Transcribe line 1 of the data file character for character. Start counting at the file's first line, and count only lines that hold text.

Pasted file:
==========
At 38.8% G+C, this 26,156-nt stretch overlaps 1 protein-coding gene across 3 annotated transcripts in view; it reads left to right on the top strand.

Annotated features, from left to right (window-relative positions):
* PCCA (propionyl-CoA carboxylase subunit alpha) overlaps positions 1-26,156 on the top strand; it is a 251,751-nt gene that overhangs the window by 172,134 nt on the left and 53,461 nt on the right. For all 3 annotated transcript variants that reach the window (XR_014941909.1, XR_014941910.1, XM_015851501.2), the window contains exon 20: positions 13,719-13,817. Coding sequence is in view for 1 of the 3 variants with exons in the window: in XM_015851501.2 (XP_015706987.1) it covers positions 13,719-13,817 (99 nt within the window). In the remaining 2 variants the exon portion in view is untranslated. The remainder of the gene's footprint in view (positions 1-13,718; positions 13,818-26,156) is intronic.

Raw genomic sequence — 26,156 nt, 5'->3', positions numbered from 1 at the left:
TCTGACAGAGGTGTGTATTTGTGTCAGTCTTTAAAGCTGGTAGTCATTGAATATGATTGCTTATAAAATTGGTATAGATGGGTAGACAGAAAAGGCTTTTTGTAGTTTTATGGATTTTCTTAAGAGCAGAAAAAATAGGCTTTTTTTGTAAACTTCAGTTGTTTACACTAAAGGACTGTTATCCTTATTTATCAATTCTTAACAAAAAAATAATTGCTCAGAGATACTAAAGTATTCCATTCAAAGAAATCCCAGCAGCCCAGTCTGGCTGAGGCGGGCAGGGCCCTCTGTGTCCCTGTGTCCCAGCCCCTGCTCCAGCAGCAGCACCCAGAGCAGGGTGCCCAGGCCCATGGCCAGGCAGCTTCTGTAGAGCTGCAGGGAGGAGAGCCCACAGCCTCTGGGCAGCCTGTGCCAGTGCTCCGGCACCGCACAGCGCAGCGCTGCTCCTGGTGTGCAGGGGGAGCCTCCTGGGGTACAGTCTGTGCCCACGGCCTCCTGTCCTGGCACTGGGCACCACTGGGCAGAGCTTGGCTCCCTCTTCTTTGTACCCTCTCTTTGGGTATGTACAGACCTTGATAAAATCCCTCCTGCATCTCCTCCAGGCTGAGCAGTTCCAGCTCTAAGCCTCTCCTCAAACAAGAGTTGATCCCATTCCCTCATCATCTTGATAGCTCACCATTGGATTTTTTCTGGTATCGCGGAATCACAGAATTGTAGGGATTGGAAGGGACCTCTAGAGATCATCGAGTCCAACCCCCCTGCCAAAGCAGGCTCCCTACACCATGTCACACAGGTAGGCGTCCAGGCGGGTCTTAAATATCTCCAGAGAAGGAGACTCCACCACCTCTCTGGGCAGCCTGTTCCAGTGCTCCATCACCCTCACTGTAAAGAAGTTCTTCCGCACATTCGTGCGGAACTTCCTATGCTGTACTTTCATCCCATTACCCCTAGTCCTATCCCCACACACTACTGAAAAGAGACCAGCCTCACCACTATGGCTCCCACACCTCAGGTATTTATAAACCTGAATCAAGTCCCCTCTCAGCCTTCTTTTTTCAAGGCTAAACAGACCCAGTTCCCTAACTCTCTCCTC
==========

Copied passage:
At 38.8% G+C, this 26,156-nt stretch overlaps 1 protein-coding gene across 3 annotated transcripts in view; it reads left to right on the top strand.